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The EU comes through for Greece...for now

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April 12, 2010 – Comments (4)



Yes, we were in Greece not too long ago and we wrote the following observation in our debrief (Global Gains membership required) upon returning home:

We learned that the rest of the members of the E.U. are more committed to preserving the union than some their political rhetoric would indicate.

Thus, we were among the minority not surprised by the announcement over the weekend that the EU would be stepping up with a more than $40 billion aid package -- and potentially more -- to help the country to help it handle its debt load. Now, there are still some issues to work through such as how the money will be disbursed and if Greece will be able to successfully implement its austerity plan, but it's clear that the political will to preserve the EU is stronger than we and others initially thought.

That said, this is good news for Greece and buys the country time to get back on firmer financial footing. Further, we stand by our opinion that there remain a few choice opportunities among Greek equities despite our continued bearish stance on the euro. One reason for this is that ratings agency Fitch continues to downgrade all things Greek. Why ratings agencies still have any clout is beyond me -- as has been shown time and time again over the past few years they're slow to act, backward looking, and easily manipulated.

So keep your eyes on Greek opportunities because our variant perspective is that this will ultimately play out better than the market thinks it will. And if you're interested in our specific picks, check out our premium special report, 3 Plays to Profit From the Greek Crisis.

4 Comments – Post Your Own

#1) On April 12, 2010 at 2:02 PM, FleaBagger (29.09) wrote:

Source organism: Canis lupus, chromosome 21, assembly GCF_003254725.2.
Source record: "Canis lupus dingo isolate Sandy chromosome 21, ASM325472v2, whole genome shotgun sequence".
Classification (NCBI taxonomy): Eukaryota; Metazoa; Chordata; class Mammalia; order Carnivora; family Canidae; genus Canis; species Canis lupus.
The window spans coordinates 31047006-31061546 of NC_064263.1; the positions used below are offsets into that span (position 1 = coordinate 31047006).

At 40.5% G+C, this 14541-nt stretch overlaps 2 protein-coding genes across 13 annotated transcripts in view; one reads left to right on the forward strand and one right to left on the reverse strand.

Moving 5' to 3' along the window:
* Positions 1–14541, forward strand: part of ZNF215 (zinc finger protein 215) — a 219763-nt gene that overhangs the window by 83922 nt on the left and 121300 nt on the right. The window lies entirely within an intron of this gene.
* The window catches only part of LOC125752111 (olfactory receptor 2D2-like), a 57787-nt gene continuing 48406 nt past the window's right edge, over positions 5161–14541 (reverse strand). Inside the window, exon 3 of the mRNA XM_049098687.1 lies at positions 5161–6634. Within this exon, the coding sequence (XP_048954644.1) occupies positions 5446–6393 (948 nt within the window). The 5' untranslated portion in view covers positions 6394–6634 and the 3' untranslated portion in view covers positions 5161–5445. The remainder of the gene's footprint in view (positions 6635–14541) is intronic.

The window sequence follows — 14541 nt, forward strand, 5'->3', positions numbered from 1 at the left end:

I'm not going to deny that there might be individual companies in Greece worth investing in, but this is bad news for Europe, not good news for Greece. Greece will continue to p!ss away their capital on politically popular, unproductive programs, and Europe will by and large do the same. The EU is second only to the U.S. in most capital squandered by political pandering in the history of the world. The reason they stood behind Greece is because Greece is only a little more extreme than the rest of them in running up unsustainable deficits, crushing their private sector, and living for today at the expense of their children's future.

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#2) On April 12, 2010 at 4:19 PM, gfischer13 (82.51) wrote:

Tim -

 

I have been following your blogs / Greece reports quite a bit over the last few weeks.  What you know and what I know, but not a lot of other Americans: The EU and the Euro-Zone is not the same!!!  Great Britain and the scandenavian countries as an example are part of the EU but kept their own currencies and are not part of the Euro-Zone. Unless I missed it, you never went into these important details and your blogs can therefore sometimes be confusing/misleading.

 

Gerry

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#3) On April 12, 2010 at 9:13 PM, TMFMmbop (32.91) wrote:

Gerry...

You're correct, of course, and I think I may have been a sloppy with how I used the terms in the past. Thanks for the heads up.

Tim 

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#4) On April 12, 2010 at 9:15 PM, TMFMmbop (32.91) wrote:

@FleaBagger

I think you're underestimating Greece's commitment to the austerity plan. Time will tell, of course, but I believe they may surprise (though GDP growth will be negative to nonexistent for the next few years).

Tim 

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